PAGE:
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From Davide Maestroni <davide.maestr...@gmail.com>
Subject Re: Repository migration
Date Mon, 01 Feb 2010 15:04:45 GMT
Alex,

thank you very much for your quick response. I understand that forcing
constraints in node types is not advisable when I foresee evolving
structures, though I would like to be able to 'fix' data automatically when,
for example, an application requires specific properties to exist (even with
default values).

Now I have another question in mind: is there a way to intercept the data as
soon as they are read from the persistent storage and before they are
processed by Jackrabbit?

The workaround, I would like to implement, consists in wrapping an existing
persistent storage with my own, so to be able to fetch the data from the
real storage, eventually transform them (updating also the stored ones), and
only then pass the result to Jackrabbit. Do you believe this could be a good
solution? Can you suggest me a better way to do that?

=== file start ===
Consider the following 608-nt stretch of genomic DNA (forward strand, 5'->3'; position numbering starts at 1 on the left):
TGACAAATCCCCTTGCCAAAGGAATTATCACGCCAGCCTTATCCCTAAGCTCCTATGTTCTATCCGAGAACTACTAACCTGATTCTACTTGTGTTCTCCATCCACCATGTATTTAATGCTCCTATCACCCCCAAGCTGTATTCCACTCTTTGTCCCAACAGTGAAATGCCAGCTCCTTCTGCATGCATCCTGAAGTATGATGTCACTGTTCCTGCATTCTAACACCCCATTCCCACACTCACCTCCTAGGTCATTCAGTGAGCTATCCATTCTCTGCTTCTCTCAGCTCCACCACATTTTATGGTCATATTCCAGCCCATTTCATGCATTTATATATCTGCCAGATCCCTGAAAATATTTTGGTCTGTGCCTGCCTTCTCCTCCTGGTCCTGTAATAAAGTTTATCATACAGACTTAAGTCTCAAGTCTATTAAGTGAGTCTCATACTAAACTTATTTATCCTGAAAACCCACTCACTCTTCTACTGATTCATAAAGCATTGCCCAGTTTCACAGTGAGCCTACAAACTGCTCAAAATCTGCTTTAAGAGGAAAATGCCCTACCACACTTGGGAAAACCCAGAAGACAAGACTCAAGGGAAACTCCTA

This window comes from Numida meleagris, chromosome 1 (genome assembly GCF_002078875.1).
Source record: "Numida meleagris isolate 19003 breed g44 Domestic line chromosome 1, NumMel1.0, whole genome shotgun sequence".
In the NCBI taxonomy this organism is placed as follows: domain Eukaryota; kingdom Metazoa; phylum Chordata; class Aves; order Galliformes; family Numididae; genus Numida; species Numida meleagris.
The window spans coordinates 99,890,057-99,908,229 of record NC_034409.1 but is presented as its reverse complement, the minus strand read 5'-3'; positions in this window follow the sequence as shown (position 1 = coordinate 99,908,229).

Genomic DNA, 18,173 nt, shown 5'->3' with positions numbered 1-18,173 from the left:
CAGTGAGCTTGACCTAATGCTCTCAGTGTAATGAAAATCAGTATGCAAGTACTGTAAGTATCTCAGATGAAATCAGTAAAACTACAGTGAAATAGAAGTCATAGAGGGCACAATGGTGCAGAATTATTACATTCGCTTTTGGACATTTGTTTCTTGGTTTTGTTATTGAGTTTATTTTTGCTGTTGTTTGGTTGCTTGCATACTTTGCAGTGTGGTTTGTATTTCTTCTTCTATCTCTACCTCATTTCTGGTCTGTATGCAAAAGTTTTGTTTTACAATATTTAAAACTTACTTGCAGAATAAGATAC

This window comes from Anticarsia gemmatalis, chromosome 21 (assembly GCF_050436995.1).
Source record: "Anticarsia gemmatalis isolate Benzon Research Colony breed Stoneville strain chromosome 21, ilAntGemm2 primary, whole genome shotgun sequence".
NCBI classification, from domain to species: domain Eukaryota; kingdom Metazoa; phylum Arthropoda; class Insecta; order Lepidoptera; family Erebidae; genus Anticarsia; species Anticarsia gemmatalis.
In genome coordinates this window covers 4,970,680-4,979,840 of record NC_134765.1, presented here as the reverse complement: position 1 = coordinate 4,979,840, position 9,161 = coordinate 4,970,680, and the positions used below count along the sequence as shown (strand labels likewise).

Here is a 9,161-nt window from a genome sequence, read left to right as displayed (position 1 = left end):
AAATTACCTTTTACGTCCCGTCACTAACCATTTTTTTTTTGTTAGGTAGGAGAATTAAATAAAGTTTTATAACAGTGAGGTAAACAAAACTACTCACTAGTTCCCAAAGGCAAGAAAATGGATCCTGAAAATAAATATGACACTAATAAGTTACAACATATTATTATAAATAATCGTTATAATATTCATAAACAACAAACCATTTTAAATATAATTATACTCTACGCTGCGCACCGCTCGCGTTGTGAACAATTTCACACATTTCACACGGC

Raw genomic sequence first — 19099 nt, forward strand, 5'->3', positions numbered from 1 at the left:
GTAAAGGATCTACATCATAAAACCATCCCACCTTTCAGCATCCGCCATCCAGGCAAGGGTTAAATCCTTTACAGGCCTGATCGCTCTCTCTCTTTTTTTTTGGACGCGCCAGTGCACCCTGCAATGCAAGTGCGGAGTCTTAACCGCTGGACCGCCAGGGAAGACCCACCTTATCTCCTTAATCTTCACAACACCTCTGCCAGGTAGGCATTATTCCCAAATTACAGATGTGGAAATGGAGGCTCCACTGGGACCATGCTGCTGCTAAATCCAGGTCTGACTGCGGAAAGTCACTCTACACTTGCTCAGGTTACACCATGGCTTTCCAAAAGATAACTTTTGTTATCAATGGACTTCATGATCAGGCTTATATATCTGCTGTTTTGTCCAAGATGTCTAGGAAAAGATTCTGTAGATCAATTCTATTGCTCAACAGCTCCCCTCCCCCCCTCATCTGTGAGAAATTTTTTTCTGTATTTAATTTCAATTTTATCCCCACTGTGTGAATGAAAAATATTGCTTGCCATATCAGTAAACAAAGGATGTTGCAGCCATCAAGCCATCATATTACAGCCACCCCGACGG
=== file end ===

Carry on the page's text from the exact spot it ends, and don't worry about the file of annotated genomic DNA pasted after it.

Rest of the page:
Thank you again,

Davide


On Mon, Feb 1, 2010 at 2:28 PM, Alexander Klimetschek <aklimets@day.com>wrote:

> On Fri, Jan 29, 2010 at 17:26, Davide Maestroni
> <davide.maestroni@gmail.com> wrote:
> > I wonder if there exists a built-in mechanism to safely updating the
> nodes
> > when their type is being changed. What I have in mind is a sort of
> converter
> > to register when the type modifications are committed, so to handle the
> > cases where a node would be no more consistent with its own type.
> > Can you suggest a way to achieve what I have just describe?
>
> If a node type referenced by a node is no longer available (because it
> was unregistered, eg. for upgrading the node type), it should fall
> back to "nt:unstructured". If the definitions no longer match, you
> might get constraint exceptions upon the next modification of that
> node (if that modification doesn't "fix" it, eg. by mixins etc.).
>
> In general, the best solution to cope with evolving node types is to
> always use nt:unstructured as base type for your custom node types (or
> place the residual definitions yourself). And refrain from mandatory
> properties and child nodes as much as possible. Then you are not
> forced to update your node types.
>
> Regards,
> Alex
>
> --
> Alexander Klimetschek
> alexander.klimetschek@day.com
>

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